Ana Maria Trujillo When Beth Surdut sits down with people who want her to design a prayer shawl, or tallit, she asks, "What is your kavanah, your intention, when you pray?"

She said the answer is never quick, but when it does come, it always leads to a "spirited discussion" that eventually reveals the blessings people are seeking. Surdut then translates these prayers into Hebrew and weaves them into the colorful silk that becomes the tallit, to be worn at services and in private prayer.

Surdut recently decided to paint silk "healing head scarves," usually given to people who are undergoing cancer treatment. It happened when somebody came to her and asked her to make a head scarf for a cousin battling breast cancer.

"I picked a traditional healing prayer ... and wove it into the design so when she wears it, it can be seen. Or, she can flip it over and nobody else can see it."

Now that it's Breast Cancer Awareness Month, the project takes on more significance.

"I wish I had thought of this earlier with all the many, many women I've known who have had breast cancer," Surdut said. When a friend was diagnosed with breast cancer, doctors gave her a 15 percent chance of living.

"The doctors had written her off," Surdut said. "Through her own prayer, which was very strong, she made it through and the doctors were amazed."

"I wish I had been able to make her a head scarf," she added.

Surdut, a former journalist, once interviewed a woman her own age who had breast cancer.

"She was a vivacious, attractive, loving person," Surdut said. "Ten minutes into the interview, she lifted up her shirt and said, 'Look what they did to me.' This was a stranger that had been poked and prodded and cut so many times, she didn't think twice about showing where her breasts had been."

They made a promise to one another that they were going to one day walk on the beach together.

"That never happened," Surdut said sadly.

Surdut said she began to design tallit, and later, head scarves to do something "having to do with prayer and healing." As she paints and weaves, she remembers her Russian-born grandfather, who was 18 when his two brothers, studying to be Torah scribes, were killed by Cossacks.

"My decision to become a designer and painter of prayer shawls, wedding canopies and healing headscarves is, in part, a way to say Kaddish for these family members and others each time I hand letter a prayer in Hebrew," Surdut writes in a kavanah essay. "Tallitot add more colors to my spiritual palette than I ever imagined."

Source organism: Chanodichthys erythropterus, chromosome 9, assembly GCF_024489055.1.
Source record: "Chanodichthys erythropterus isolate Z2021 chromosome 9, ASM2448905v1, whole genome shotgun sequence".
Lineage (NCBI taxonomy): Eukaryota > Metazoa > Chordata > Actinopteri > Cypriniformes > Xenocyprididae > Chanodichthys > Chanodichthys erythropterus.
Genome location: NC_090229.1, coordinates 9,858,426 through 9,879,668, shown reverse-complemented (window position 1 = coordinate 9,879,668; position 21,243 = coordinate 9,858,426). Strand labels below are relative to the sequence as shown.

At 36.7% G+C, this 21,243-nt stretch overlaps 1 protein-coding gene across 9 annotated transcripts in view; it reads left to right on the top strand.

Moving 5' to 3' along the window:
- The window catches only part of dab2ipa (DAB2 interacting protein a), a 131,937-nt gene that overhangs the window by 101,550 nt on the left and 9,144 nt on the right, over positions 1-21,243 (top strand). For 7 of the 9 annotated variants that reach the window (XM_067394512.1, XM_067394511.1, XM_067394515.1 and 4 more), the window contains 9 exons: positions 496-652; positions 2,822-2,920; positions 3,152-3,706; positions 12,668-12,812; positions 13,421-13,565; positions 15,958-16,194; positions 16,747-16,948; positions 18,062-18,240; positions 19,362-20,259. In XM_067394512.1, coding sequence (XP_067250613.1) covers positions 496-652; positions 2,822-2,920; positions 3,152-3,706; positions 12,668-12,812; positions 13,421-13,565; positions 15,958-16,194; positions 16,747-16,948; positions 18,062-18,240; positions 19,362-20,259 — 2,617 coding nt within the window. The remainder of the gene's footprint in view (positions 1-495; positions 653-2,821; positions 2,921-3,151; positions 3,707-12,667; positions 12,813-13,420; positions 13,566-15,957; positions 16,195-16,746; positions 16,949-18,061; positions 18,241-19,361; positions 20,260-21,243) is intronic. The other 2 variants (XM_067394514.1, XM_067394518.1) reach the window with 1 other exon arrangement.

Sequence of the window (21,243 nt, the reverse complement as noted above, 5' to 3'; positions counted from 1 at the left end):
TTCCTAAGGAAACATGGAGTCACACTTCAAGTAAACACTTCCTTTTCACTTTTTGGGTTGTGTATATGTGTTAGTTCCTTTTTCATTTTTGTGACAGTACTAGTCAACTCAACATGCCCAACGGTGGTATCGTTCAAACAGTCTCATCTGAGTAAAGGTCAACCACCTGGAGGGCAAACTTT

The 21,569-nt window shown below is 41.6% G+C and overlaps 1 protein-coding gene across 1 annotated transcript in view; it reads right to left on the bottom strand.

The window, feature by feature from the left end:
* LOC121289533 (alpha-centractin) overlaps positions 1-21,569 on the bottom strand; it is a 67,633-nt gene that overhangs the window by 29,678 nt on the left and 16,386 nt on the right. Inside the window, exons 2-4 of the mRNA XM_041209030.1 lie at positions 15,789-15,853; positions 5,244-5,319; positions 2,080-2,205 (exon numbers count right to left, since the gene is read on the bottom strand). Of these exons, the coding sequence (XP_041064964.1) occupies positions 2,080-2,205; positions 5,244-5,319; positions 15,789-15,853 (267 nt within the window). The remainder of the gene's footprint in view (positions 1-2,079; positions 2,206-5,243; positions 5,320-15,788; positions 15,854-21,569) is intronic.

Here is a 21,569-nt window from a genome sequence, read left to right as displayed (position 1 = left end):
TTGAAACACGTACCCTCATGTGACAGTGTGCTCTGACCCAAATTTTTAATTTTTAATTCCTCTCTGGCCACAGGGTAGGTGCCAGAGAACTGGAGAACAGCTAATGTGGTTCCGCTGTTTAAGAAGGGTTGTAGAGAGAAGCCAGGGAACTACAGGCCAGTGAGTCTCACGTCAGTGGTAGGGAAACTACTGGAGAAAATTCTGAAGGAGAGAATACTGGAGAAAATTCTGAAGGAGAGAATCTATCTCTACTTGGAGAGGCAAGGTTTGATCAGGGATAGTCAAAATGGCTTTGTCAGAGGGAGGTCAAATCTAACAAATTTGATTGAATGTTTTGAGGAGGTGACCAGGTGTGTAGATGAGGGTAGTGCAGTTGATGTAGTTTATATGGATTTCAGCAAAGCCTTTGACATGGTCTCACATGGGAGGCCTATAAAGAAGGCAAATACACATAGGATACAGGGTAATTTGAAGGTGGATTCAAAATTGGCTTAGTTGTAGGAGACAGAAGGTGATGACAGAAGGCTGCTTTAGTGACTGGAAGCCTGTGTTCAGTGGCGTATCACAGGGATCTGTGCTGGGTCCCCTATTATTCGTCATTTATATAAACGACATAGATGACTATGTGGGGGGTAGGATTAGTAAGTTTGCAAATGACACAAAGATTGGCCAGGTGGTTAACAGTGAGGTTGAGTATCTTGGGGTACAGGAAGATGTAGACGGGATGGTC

Every morning, she kisses her tallit on each side as though lovingly greeting a relative, puts it on, and prays for her family members — especially her father, who will soon undergo heart surgery.

Surdut wants people who use her head scarves to have the same spiritual experience she has when she's wearing her tallit, and even when she's designing and creating them for others.

"When you're doing something that has to do with somebody's spiritual desires and needs ... it's extremely special," Surdut said. "It's an extremely personal and moving experience."

Surdut doesn't get this type of connection with the people who receive the head scarves.

"The head scarves are usually a surprise, so the connection is with the person giving it," Surdut explained. "I just did a head scarf and a prayer shawl that was a gift for somebody dealing with lymphoma that manifests as skin sores. When I delivered the pieces to the person who is giving them, we both got teary-eyed. There's the sadness that we feel for the person who is fighting for their lives; but then there's the joy for me being able to make something beautiful for that person."

Contact Ana Maria Trujillo at 986-3084 or atrujillo@sfnewmexican.com.

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